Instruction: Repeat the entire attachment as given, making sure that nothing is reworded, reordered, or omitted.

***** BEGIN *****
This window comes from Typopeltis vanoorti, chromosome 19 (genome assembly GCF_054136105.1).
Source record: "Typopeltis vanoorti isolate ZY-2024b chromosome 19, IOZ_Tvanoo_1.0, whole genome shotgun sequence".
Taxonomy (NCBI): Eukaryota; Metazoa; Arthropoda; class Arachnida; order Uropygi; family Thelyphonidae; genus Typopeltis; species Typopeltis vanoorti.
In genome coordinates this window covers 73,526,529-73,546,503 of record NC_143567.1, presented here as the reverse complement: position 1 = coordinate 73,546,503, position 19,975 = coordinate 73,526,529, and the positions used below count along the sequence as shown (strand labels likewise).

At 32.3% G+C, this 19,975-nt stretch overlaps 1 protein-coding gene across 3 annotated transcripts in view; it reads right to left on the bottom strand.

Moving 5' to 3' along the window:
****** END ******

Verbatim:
This window comes from Typopeltis vanoorti, chromosome 19 (genome assembly GCF_054136105.1).
Source record: "Typopeltis vanoorti isolate ZY-2024b chromosome 19, IOZ_Tvanoo_1.0, whole genome shotgun sequence".
Taxonomy (NCBI): Eukaryota; Metazoa; Arthropoda; class Arachnida; order Uropygi; family Thelyphonidae; genus Typopeltis; species Typopeltis vanoorti.
In genome coordinates this window covers 73,526,529-73,546,503 of record NC_143567.1, presented here as the reverse complement: position 1 = coordinate 73,546,503, position 19,975 = coordinate 73,526,529, and the positions used below count along the sequence as shown (strand labels likewise).

At 32.3% G+C, this 19,975-nt stretch overlaps 1 protein-coding gene across 3 annotated transcripts in view; it reads right to left on the bottom strand.

Moving 5' to 3' along the window: